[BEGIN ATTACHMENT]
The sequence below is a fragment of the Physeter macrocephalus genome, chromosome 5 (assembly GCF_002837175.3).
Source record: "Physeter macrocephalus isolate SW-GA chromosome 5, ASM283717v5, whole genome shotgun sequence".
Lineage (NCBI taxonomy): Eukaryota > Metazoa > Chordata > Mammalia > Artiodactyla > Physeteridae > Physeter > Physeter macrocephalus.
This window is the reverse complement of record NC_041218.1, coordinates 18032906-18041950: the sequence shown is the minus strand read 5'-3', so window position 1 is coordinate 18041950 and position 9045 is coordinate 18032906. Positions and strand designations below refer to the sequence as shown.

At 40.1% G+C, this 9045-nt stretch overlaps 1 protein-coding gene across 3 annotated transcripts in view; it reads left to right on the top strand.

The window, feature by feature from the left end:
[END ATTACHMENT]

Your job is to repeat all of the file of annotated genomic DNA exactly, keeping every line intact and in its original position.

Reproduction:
The sequence below is a fragment of the Physeter macrocephalus genome, chromosome 5 (assembly GCF_002837175.3).
Source record: "Physeter macrocephalus isolate SW-GA chromosome 5, ASM283717v5, whole genome shotgun sequence".
Lineage (NCBI taxonomy): Eukaryota > Metazoa > Chordata > Mammalia > Artiodactyla > Physeteridae > Physeter > Physeter macrocephalus.
This window is the reverse complement of record NC_041218.1, coordinates 18032906-18041950: the sequence shown is the minus strand read 5'-3', so window position 1 is coordinate 18041950 and position 9045 is coordinate 18032906. Positions and strand designations below refer to the sequence as shown.

At 40.1% G+C, this 9045-nt stretch overlaps 1 protein-coding gene across 3 annotated transcripts in view; it reads left to right on the top strand.

The window, feature by feature from the left end: